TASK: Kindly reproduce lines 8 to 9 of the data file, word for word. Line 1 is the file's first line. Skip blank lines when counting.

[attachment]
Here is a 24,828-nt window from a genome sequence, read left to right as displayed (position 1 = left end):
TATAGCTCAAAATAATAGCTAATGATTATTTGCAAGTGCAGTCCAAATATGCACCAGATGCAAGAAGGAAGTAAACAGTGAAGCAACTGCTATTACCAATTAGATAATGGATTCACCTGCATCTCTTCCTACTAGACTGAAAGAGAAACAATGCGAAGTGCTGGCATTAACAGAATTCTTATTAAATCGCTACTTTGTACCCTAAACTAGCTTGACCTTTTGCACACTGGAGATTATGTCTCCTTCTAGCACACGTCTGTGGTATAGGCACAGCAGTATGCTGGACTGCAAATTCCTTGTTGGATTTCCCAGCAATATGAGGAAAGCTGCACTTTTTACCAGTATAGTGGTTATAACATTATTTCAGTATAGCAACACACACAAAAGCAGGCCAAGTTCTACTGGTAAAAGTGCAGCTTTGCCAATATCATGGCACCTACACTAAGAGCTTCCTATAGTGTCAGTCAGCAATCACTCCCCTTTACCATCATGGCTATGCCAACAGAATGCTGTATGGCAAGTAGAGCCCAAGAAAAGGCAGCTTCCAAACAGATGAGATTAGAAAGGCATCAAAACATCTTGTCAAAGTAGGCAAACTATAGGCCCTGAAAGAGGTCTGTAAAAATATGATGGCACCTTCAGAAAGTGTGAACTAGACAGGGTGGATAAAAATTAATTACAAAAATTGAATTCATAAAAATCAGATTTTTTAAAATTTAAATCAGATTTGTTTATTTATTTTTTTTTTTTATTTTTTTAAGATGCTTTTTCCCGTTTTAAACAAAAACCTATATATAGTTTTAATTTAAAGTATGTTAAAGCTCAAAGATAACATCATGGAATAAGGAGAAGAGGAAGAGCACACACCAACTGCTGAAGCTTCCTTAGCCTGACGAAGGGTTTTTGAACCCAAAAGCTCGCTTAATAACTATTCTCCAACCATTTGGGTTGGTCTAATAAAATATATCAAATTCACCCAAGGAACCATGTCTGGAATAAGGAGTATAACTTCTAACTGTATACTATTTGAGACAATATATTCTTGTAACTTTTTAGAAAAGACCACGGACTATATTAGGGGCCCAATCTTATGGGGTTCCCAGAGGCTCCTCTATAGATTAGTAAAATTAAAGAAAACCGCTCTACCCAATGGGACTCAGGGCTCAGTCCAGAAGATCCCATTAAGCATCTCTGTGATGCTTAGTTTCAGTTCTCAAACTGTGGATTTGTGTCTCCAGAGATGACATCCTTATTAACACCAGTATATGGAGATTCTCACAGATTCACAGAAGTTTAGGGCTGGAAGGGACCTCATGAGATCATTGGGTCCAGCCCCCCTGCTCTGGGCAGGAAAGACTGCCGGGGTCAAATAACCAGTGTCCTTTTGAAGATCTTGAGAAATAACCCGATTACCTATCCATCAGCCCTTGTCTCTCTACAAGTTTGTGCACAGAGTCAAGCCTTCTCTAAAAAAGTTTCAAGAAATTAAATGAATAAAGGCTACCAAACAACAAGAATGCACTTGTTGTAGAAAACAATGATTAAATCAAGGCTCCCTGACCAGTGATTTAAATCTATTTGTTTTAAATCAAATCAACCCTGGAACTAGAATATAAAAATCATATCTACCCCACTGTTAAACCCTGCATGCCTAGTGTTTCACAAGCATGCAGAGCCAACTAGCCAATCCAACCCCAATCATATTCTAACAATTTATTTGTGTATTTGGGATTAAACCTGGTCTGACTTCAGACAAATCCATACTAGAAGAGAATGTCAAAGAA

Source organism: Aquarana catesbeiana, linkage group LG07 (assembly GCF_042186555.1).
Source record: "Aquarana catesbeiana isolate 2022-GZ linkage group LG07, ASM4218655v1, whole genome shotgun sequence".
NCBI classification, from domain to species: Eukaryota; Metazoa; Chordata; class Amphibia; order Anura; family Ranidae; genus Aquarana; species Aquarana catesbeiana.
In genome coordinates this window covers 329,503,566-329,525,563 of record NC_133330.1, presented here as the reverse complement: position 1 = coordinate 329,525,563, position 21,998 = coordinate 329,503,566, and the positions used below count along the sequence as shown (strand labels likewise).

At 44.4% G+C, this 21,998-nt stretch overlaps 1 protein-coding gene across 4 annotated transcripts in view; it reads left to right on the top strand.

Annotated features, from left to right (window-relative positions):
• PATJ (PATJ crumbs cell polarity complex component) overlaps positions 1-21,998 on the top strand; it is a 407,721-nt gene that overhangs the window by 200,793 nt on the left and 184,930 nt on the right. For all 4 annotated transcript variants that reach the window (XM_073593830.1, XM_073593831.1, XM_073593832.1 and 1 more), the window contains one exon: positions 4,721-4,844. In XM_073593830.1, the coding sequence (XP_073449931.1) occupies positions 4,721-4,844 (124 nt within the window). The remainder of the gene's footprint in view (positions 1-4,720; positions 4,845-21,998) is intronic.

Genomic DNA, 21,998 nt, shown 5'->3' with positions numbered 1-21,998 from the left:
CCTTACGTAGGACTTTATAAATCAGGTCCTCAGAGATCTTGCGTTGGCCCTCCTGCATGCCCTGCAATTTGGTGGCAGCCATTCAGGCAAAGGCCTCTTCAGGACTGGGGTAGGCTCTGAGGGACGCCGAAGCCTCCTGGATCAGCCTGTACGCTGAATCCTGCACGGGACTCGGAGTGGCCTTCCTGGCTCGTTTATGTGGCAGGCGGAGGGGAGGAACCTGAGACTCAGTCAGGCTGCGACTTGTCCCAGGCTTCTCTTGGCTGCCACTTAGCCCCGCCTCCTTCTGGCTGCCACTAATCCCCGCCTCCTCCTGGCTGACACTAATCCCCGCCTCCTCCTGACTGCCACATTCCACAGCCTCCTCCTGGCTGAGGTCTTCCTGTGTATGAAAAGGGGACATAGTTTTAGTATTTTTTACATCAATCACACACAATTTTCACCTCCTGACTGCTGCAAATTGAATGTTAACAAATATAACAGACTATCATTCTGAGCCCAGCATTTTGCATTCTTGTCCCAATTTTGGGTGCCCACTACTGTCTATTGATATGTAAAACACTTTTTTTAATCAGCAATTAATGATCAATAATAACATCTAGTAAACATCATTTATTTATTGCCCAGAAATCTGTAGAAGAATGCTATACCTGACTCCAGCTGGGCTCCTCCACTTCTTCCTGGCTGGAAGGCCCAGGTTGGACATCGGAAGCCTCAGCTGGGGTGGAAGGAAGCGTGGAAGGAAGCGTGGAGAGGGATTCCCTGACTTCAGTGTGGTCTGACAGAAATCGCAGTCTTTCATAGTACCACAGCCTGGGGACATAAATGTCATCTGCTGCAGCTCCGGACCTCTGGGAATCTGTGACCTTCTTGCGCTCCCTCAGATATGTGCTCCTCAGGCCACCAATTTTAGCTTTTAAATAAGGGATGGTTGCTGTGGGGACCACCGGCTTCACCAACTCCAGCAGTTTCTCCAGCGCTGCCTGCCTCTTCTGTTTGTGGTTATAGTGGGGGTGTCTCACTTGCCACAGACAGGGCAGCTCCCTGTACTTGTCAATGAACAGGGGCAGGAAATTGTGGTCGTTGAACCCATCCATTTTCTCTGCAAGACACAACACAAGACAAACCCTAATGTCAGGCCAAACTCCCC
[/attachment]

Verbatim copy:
Annotated features, from left to right (window-relative positions):
• PATJ (PATJ crumbs cell polarity complex component) overlaps positions 1-21,998 on the top strand; it is a 407,721-nt gene that overhangs the window by 200,793 nt on the left and 184,930 nt on the right. For all 4 annotated transcript variants that reach the window (XM_073593830.1, XM_073593831.1, XM_073593832.1 and 1 more), the window contains one exon: positions 4,721-4,844. In XM_073593830.1, the coding sequence (XP_073449931.1) occupies positions 4,721-4,844 (124 nt within the window). The remainder of the gene's footprint in view (positions 1-4,720; positions 4,845-21,998) is intronic.